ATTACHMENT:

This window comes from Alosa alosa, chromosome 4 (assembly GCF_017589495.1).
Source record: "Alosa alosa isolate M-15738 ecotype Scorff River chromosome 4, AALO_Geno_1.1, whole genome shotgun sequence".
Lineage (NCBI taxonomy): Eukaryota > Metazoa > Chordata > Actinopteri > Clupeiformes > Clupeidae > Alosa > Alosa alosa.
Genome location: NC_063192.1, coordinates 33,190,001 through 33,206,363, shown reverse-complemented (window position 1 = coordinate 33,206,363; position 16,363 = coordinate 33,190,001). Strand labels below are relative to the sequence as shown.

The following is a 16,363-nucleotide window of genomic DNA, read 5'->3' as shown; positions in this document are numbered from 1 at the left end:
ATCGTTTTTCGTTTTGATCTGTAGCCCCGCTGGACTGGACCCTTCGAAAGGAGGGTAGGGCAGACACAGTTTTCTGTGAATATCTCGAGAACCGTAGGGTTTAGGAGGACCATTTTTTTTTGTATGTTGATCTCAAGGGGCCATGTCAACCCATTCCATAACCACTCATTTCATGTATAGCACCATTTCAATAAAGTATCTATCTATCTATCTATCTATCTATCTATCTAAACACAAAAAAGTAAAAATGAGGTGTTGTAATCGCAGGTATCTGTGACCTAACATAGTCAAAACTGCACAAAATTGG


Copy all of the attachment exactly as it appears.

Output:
This window comes from Alosa alosa, chromosome 4 (assembly GCF_017589495.1).
Source record: "Alosa alosa isolate M-15738 ecotype Scorff River chromosome 4, AALO_Geno_1.1, whole genome shotgun sequence".
Lineage (NCBI taxonomy): Eukaryota > Metazoa > Chordata > Actinopteri > Clupeiformes > Clupeidae > Alosa > Alosa alosa.
Genome location: NC_063192.1, coordinates 33,190,001 through 33,206,363, shown reverse-complemented (window position 1 = coordinate 33,206,363; position 16,363 = coordinate 33,190,001). Strand labels below are relative to the sequence as shown.

The following is a 16,363-nucleotide window of genomic DNA, read 5'->3' as shown; positions in this document are numbered from 1 at the left end:
ATCGTTTTTCGTTTTGATCTGTAGCCCCGCTGGACTGGACCCTTCGAAAGGAGGGTAGGGCAGACACAGTTTTCTGTGAATATCTCGAGAACCGTAGGGTTTAGGAGGACCATTTTTTTTTGTATGTTGATCTCAAGGGGCCATGTCAACCCATTCCATAACCACTCATTTCATGTATAGCACCATTTCAATAAAGTATCTATCTATCTATCTATCTATCTATCTATCTAAACACAAAAAAGTAAAAATGAGGTGTTGTAATCGCAGGTATCTGTGACCTAACATAGTCAAAACTGCACAAAATTGG